Culture, Internet

Net Neutrality: What, Why and How


Image Source: Save the Internet Website

Net Neutrality or the Internet Neutrality as the Oxford Dictionary states, is the principle that internet service providers should enable access to all content and applications regardless of the source and without favouring or blocking particular products or websites.


The term was coined by law professor Tim Wu in 2003, when he first used the phrase ‘net neutrality’ in his law review article. The debate of Net Neutrality has been active in media since September 2013 due to a trial that was held in Washington because US based telco Verizon said that the Federal Communications Commission (FCC) had exceeded its authority by enacting network neutrality regulations.

FCC is an independent body in US that regulates interstate communications by radio, television, wire, satellite, and cable in all 50 states. It had issued Open Internet Order in 2010, which was designed to prevent Internet Service Providers from blocking or slowing users’ connections to online content.

FCC in the order said that the net neutrality rules were intended to “preserve the Internet as an open platform enabling consumer choice, freedom of expression, end-user control, competition, and the freedom to innovate without permission.” (To view the order click here).

Without having Net Neutrality, ISPs can prevent the users from visiting some websites, provide slow speed for certain websites and also redirect the user from one website to the competing ones. The rules will keep a check on all this and provide users to all lawful content on the internet equally, without giving preferential treatment to certain sites or services. In India, no clear guidelines have been laid down by the Telecom Regulatory Authority of India for or against net neutrality.

Rules to Guard Net Neutrality

US President Barack Obama supports the concept of net neutrality and has laid down certain rules to protect it. He has asked FCC to implement strongest possible rules to ensure that “neither the cable company nor the phone company will be able to act as a gatekeeper, restricting what you can do or see online”.

The rules suggested by Obama are as follows:

  • No Blocking: If a consumer requests access to a website or a service, then ISPs should not be permitted to block it.
  • No Throttling: ISPs should not intentionally slow down the speed of some content over other, based on their preferences.
  • Increased Transparency: FCC should apply net neutrality rules to points of interconnection between between the ISP and the rest of the internet so as to negate the possibility of special treatment some sites might get.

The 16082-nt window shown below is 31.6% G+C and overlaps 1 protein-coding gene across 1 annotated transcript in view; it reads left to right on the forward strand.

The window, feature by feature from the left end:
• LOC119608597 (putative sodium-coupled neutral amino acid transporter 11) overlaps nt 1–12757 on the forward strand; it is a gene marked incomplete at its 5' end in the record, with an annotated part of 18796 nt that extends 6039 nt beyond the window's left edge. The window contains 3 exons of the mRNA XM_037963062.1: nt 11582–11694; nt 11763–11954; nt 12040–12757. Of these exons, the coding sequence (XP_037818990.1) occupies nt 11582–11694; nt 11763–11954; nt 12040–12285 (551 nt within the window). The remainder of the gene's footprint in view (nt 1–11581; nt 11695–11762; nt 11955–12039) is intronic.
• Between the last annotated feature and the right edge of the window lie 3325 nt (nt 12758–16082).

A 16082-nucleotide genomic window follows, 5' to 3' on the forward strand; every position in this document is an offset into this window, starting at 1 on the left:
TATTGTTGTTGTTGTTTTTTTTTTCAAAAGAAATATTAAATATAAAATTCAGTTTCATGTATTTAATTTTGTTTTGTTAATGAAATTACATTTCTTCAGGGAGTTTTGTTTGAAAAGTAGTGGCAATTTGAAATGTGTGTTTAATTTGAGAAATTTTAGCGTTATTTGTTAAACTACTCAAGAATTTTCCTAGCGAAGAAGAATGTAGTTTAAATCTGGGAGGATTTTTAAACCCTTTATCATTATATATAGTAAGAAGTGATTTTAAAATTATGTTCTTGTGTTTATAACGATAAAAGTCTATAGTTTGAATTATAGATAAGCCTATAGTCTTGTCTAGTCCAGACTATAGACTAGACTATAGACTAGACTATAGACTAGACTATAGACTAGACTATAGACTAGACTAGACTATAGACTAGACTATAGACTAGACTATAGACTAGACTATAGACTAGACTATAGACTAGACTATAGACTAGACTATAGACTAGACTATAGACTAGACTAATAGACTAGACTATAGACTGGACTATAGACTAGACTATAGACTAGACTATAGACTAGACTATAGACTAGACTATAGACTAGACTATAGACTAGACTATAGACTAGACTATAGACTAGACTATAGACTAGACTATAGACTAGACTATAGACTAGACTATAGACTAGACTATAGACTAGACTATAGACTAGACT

• No Paid Prioritization: No service on internet should be struck in a slow lane because it does not pay a fee. An explicit ban to be put on paid prioritization and any other restriction that has a similar effect.

Barack Obama in a statement said, “More than any other invention of our time, the Internet has unlocked possibilities we could just barely imagine a generation ago. And here’s a big reason we’ve seen such incredible growth and innovation: Most Internet providers have treated Internet traffic equally. That’s a principle known as “net neutrality” — and it says that an entrepreneur’s fledgling company should have the same chance to succeed as established corporations, and that access to a high school student’s blog shouldn’t be unfairly slowed down to make way for advertisers with more money.”

Why should we have net neutrality?

Net neutrality is the principle that all net users should be equally treated. The idea of free/open internet necessarily means that all of its resources, benefits and means to operate on it are readily available and easily accessible for all individuals and companies.

Rules imposing net neutrality will make sure equal distribution of information or resources available on the internet, worldwide. According to a report by Cnet, Tim Berners-Lee, the man who invented World Wide Web believes that net neutrality laws are critical for the future of the internet. He said when he designed the World Wide Web, he built it as a neutral, creative and collaborative space.

Net neutrality is crucial for fresh entrepreneurs and startups, who rely on the open Internet to create a market so as to launch their business, product or services. Without having an access to open internet they will not be able to grow. Thereby, it will only help already established companies to further grow, restricting innovation probabilities and job opportunities that these start-ups provide.

Open Internet is central to projects of social justice and political change and awareness of people. Network discrimination might make people feel crippled and helpless if they’re being barred for accessing harmless useful content.

On the other hand people who are opposing net neutrality are saying that the added revenue that will be generated by giving online companies a willing to pay the ability to transfer their data packets faster than other Internet traffic, could be used to pay for the building of increased broadband access to more consumers. Also large companies achieve a performance advantage over other smaller companies by replicating servers and buying high-bandwidth services. And so the difference can not be neglected or dissolved.

As we can see many people stand up for it and many opposing it. The debate on net neutrality will intensify in the future.  However, no matter authorities think or come up with, its necessary for the people to realise the importance of free/open internet and whether this entire scenario it or might in future restricting their right of free speech.


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